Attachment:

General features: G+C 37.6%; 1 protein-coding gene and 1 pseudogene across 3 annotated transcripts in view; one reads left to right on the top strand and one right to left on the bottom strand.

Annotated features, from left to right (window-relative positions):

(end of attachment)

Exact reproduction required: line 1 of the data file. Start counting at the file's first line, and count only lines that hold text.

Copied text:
General features: G+C 37.6%; 1 protein-coding gene and 1 pseudogene across 3 annotated transcripts in view; one reads left to right on the top strand and one right to left on the bottom strand.